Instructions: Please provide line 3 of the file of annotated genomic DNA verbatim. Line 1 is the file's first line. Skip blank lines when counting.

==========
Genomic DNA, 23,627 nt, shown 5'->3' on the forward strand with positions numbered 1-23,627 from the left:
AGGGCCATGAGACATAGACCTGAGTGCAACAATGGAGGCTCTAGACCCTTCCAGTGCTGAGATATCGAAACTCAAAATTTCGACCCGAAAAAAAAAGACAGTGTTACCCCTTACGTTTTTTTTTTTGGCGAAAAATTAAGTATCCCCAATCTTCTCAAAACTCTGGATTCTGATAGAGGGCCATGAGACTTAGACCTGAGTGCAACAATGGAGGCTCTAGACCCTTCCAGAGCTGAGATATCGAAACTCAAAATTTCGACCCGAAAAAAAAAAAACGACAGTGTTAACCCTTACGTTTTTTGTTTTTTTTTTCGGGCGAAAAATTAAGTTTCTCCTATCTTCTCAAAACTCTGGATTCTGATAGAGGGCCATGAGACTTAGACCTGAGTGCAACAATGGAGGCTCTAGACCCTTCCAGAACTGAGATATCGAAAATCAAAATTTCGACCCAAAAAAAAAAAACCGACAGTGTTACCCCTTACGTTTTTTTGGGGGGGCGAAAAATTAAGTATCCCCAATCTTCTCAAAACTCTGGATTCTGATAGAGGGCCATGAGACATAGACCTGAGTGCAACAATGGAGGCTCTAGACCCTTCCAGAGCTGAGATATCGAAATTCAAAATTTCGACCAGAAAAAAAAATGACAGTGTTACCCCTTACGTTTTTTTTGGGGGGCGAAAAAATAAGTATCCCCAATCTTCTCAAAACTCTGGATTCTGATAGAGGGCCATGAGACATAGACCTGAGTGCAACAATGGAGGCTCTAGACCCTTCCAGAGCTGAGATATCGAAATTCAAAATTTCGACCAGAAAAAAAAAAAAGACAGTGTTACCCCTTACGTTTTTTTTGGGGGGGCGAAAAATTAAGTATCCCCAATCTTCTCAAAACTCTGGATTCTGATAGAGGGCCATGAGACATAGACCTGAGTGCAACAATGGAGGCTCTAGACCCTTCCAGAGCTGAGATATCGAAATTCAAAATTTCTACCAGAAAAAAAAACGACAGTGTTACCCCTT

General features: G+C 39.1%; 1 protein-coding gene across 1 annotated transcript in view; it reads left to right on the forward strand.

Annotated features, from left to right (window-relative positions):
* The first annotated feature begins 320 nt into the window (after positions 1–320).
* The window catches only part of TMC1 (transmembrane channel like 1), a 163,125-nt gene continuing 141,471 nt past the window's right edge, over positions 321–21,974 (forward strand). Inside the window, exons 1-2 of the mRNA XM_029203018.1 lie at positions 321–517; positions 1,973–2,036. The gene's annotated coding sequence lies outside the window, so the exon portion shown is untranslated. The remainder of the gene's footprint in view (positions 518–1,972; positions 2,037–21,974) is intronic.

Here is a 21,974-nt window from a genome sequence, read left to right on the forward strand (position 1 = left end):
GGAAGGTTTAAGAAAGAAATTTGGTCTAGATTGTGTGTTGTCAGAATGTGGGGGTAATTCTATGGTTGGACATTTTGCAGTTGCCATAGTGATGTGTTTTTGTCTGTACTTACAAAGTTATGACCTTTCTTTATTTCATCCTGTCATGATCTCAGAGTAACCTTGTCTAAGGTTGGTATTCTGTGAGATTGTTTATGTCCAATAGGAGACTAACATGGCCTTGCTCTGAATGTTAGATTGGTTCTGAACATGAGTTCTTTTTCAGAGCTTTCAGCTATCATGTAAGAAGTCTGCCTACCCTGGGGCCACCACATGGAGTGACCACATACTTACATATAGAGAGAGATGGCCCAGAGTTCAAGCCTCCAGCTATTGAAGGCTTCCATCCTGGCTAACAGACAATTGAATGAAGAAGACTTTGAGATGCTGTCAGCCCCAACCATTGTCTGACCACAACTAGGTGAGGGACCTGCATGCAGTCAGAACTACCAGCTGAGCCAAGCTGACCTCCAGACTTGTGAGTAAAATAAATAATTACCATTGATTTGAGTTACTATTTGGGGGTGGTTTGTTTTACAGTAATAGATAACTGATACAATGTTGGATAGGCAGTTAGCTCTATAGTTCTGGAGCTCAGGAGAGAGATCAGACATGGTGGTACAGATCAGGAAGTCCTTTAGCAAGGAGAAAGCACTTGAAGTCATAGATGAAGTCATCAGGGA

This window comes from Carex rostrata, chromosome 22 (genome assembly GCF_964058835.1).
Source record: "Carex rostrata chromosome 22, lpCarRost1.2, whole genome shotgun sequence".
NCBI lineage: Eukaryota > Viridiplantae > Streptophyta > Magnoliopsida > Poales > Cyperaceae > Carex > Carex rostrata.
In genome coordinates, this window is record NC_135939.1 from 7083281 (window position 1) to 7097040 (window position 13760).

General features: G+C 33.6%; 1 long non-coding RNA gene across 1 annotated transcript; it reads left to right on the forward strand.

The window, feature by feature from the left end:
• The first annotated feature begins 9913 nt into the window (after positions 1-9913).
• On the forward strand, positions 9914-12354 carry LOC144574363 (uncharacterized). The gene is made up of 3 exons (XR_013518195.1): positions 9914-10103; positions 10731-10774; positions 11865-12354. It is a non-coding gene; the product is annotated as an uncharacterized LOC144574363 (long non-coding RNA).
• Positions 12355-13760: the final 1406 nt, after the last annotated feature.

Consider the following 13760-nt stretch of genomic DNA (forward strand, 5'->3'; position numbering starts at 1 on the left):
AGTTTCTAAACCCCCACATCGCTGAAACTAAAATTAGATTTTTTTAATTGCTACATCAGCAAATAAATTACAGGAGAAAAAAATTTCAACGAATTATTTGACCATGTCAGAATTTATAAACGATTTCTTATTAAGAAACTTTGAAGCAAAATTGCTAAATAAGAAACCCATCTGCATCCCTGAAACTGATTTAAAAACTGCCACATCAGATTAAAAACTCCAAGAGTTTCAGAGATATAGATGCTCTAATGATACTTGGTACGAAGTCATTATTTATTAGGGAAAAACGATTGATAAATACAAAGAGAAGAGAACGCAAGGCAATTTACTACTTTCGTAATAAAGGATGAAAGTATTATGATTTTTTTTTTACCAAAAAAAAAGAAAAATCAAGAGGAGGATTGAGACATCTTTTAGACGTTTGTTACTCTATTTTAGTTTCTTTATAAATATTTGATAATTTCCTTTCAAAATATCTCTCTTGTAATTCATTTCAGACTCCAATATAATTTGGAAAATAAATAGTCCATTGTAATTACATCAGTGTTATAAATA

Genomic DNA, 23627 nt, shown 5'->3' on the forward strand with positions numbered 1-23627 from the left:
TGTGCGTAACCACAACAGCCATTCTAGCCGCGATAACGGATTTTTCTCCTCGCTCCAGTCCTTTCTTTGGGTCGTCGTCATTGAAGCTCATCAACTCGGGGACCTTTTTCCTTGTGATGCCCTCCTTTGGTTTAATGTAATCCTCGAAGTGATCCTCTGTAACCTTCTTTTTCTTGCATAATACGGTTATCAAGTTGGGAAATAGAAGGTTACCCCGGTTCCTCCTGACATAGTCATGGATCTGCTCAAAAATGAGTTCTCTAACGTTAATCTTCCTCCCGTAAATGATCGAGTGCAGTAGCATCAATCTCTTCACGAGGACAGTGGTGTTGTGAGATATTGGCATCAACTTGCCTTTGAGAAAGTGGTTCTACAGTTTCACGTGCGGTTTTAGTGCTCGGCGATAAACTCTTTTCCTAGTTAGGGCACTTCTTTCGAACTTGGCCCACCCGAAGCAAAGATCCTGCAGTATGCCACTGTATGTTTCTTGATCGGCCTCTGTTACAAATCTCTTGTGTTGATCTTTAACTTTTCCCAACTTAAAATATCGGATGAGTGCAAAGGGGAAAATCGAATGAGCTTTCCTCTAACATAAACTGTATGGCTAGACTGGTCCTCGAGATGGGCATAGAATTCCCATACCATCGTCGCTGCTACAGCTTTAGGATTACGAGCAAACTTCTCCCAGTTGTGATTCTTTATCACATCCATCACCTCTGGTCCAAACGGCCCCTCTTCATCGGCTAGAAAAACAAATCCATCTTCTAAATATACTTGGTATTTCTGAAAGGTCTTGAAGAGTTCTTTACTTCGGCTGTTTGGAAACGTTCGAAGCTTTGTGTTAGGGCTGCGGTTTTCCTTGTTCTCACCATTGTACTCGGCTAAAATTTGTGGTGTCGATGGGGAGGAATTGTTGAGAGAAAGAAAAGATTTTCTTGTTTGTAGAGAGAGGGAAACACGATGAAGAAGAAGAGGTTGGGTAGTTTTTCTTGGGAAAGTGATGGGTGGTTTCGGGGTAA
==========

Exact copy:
General features: G+C 39.1%; 1 protein-coding gene across 1 annotated transcript in view; it reads left to right on the forward strand.